An incident found in Luke 17:11-19 is familiar to many. It is both joyous and sad at the same time. As Jesus traveled toward Jerusalem, he passed through some of the villages in Samaria and Galilee. In one village, a group of 10 lepers saw him and from a distance begged him to heal them. Still existing today, leprosy was and is a hideous disease, and its victims weren’t allowed to even approach those who were “clean.” But Jesus saw them and, in his compassion, told them to go and show themselves to the priests in obedience to the Mosaic command (Leviticus 14:1-2; note the whole chapter). Amazingly, “as they went they were cleansed.”
One of them, a Samaritan, when he saw he was healed of his disease, was compelled to go back, praising God and giving thanks to Jesus. The healer then asked, “Were not ten cleansed? Where are the nine? Was no one found to return and give praise to God except this foreigner?”
This certainly wasn’t the first instance of ingratitude recorded in scripture! Despite God’s goodness to them, ancient Israel was guilty and showed it by constantly going back into sin after experiencing his forgiveness, and often, deliverance from their enemies. His love for them was quickly forgotten. King Saul was ungrateful to God for his blessings and guidance. Cain, humanity’s first child, exhibited his ingratitude when he disobeyed God about the type of sacrifice he offered. Even the prophet Jonah as guilty of ingratitude when he refused to preach to Nineveh, and further as he complained when God forgave the heathen nation when they repented of their sinfulness. Many more examples can be cited. We may shake our heads at the ungratefulness others. But we shouldn’t be so quick to cast stones at others. We are often guilty as well.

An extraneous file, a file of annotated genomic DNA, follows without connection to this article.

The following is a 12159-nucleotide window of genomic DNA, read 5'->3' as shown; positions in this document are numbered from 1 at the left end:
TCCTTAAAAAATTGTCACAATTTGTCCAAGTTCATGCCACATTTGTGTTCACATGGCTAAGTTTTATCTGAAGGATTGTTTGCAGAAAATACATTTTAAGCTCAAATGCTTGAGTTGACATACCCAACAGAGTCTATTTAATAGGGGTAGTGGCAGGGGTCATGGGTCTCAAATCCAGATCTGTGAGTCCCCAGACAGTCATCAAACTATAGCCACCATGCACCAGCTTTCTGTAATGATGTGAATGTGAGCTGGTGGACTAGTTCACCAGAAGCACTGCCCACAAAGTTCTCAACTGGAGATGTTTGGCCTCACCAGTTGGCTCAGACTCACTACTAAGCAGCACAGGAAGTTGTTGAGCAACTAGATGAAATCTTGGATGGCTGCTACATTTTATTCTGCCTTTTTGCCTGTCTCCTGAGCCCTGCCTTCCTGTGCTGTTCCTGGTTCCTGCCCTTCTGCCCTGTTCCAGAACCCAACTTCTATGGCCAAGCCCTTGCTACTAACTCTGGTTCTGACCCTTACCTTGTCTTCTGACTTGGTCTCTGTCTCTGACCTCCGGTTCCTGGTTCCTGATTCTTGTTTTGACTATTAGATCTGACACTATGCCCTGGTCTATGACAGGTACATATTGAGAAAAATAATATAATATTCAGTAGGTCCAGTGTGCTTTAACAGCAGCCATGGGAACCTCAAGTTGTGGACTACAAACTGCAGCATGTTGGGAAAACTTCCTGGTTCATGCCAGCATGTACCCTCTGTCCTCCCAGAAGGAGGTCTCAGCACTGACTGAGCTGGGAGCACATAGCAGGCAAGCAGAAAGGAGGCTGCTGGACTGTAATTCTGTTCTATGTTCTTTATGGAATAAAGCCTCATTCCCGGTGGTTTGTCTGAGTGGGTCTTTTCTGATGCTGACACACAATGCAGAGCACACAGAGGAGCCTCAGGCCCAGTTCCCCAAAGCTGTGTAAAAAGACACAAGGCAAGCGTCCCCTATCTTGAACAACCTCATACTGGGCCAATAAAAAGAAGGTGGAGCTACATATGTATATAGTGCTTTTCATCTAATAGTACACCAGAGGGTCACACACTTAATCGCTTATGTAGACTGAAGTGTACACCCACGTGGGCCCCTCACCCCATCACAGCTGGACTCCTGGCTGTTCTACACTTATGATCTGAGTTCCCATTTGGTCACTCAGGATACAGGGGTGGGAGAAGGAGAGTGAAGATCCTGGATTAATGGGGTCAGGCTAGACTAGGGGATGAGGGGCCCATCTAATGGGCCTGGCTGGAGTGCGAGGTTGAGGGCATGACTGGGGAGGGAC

Husbands, aren’t we guilty when we treat our wives in an unkind fashion for some silly, trivial reason? They help us so much, in so many ways. God was right when he noted that “It is not good that the man should be alone” (Genesis 2:18). Wives, are you sometimes guilty of the same thing when you forget how your husbands work hard for you, lashing out because he is unthoughtful? Being unthoughtful isn’t right, but “Two wrongs don’t make a right!” And, of course, children can express ingratitude toward their parents as well. Parents can help children by providing an example of gratitude.
I hope we will be more prone to stop and give thanks for the things God does for us, rather than simply going our way, enjoying them in our selfishness.
“Oh give thanks to the Lord, for he is good; for his steadfast love endures forever” (1 Chronicles 16:34).